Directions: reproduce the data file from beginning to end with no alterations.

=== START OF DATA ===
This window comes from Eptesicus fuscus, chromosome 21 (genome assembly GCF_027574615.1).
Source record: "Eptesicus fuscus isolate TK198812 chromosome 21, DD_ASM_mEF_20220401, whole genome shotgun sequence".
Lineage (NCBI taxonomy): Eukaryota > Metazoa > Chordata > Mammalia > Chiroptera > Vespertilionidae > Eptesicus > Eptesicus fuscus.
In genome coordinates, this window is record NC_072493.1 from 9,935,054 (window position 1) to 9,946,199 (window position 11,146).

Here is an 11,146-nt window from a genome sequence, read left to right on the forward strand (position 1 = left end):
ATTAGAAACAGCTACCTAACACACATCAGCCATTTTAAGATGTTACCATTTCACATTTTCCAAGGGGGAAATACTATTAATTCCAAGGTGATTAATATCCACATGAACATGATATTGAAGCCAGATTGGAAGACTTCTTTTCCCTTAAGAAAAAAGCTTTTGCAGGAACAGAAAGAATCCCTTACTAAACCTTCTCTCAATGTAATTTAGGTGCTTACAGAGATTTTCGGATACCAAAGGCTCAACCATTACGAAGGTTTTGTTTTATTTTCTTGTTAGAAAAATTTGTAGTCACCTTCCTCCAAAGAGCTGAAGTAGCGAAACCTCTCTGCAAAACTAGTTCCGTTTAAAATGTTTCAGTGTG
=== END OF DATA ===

This window comes from Eptesicus fuscus, chromosome 21 (genome assembly GCF_027574615.1).
Source record: "Eptesicus fuscus isolate TK198812 chromosome 21, DD_ASM_mEF_20220401, whole genome shotgun sequence".
Lineage (NCBI taxonomy): Eukaryota > Metazoa > Chordata > Mammalia > Chiroptera > Vespertilionidae > Eptesicus > Eptesicus fuscus.
In genome coordinates, this window is record NC_072493.1 from 9,935,054 (window position 1) to 9,946,199 (window position 11,146).

Here is an 11,146-nt window from a genome sequence, read left to right on the forward strand (position 1 = left end):
ATTAGAAACAGCTACCTAACACACATCAGCCATTTTAAGATGTTACCATTTCACATTTTCCAAGGGGGAAATACTATTAATTCCAAGGTGATTAATATCCACATGAACATGATATTGAAGCCAGATTGGAAGACTTCTTTTCCCTTAAGAAAAAAGCTTTTGCAGGAACAGAAAGAATCCCTTACTAAACCTTCTCTCAATGTAATTTAGGTGCTTACAGAGATTTTCGGATACCAAAGGCTCAACCATTACGAAGGTTTTGTTTTATTTTCTTGTTAGAAAAATTTGTAGTCACCTTCCTCCAAAGAGCTGAAGTAGCGAAACCTCTCTGCAAAACTAGTTCCGTTTAAAATGTTTCAGTGTG